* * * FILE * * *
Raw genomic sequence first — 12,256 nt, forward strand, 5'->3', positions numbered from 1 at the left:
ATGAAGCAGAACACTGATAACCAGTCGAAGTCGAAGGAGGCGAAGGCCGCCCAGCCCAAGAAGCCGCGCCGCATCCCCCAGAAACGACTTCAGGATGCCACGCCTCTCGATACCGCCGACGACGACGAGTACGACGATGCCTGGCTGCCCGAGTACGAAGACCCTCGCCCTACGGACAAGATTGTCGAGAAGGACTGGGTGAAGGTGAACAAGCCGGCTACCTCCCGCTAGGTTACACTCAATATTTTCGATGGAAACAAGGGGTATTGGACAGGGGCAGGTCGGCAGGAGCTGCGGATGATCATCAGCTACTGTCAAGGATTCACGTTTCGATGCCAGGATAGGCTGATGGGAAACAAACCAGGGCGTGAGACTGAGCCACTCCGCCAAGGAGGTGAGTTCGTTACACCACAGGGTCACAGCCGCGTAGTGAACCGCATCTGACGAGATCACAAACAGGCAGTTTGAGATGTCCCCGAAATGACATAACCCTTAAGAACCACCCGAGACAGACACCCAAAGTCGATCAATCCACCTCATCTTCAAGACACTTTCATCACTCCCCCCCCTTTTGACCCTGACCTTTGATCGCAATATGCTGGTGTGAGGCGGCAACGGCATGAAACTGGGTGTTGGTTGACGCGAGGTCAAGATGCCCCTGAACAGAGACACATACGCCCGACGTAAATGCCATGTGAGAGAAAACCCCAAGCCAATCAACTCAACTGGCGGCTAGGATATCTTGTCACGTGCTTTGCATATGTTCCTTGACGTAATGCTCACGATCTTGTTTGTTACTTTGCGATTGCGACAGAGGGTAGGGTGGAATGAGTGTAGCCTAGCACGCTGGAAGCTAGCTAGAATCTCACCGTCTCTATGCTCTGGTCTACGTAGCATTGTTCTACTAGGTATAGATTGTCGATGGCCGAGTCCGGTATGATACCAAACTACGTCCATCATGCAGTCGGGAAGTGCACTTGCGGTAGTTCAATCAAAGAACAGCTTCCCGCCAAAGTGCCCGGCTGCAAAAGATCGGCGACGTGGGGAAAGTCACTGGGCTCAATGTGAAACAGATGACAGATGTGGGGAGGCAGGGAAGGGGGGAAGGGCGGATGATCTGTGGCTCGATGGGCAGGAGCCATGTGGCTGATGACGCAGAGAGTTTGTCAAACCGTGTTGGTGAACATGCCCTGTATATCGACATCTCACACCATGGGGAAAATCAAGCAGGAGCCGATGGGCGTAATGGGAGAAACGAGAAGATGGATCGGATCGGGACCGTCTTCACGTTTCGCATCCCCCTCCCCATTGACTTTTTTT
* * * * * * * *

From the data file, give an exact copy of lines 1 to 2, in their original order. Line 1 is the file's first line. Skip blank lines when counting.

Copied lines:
Raw genomic sequence first — 12,256 nt, forward strand, 5'->3', positions numbered from 1 at the left:
ATGAAGCAGAACACTGATAACCAGTCGAAGTCGAAGGAGGCGAAGGCCGCCCAGCCCAAGAAGCCGCGCCGCATCCCCCAGAAACGACTTCAGGATGCCACGCCTCTCGATACCGCCGACGACGACGAGTACGACGATGCCTGGCTGCCCGAGTACGAAGACCCTCGCCCTACGGACAAGATTGTCGAGAAGGACTGGGTGAAGGTGAACAAGCCGGCTACCTCCCGCTAGGTTACACTCAATATTTTCGATGGAAACAAGGGGTATTGGACAGGGGCAGGTCGGCAGGAGCTGCGGATGATCATCAGCTACTGTCAAGGATTCACGTTTCGATGCCAGGATAGGCTGATGGGAAACAAACCAGGGCGTGAGACTGAGCCACTCCGCCAAGGAGGTGAGTTCGTTACACCACAGGGTCACAGCCGCGTAGTGAACCGCATCTGACGAGATCACAAACAGGCAGTTTGAGATGTCCCCGAAATGACATAACCCTTAAGAACCACCCGAGACAGACACCCAAAGTCGATCAATCCACCTCATCTTCAAGACACTTTCATCACTCCCCCCCCTTTTGACCCTGACCTTTGATCGCAATATGCTGGTGTGAGGCGGCAACGGCATGAAACTGGGTGTTGGTTGACGCGAGGTCAAGATGCCCCTGAACAGAGACACATACGCCCGACGTAAATGCCATGTGAGAGAAAACCCCAAGCCAATCAACTCAACTGGCGGCTAGGATATCTTGTCACGTGCTTTGCATATGTTCCTTGACGTAATGCTCACGATCTTGTTTGTTACTTTGCGATTGCGACAGAGGGTAGGGTGGAATGAGTGTAGCCTAGCACGCTGGAAGCTAGCTAGAATCTCACCGTCTCTATGCTCTGGTCTACGTAGCATTGTTCTACTAGGTATAGATTGTCGATGGCCGAGTCCGGTATGATACCAAACTACGTCCATCATGCAGTCGGGAAGTGCACTTGCGGTAGTTCAATCAAAGAACAGCTTCCCGCCAAAGTGCCCGGCTGCAAAAGATCGGCGACGTGGGGAAAGTCACTGGGCTCAATGTGAAACAGATGACAGATGTGGGGAGGCAGGGAAGGGGGGAAGGGCGGATGATCTGTGGCTCGATGGGCAGGAGCCATGTGGCTGATGACGCAGAGAGTTTGTCAAACCGTGTTGGTGAACATGCCCTGTATATCGACATCTCACACCATGGGGAAAATCAAGCAGGAGCCGATGGGCGTAATGGGAGAAACGAGAAGATGGATCGGATCGGGACCGTCTTCACGTTTCGCATCCCCCTCCCCATTGACTTTTTTT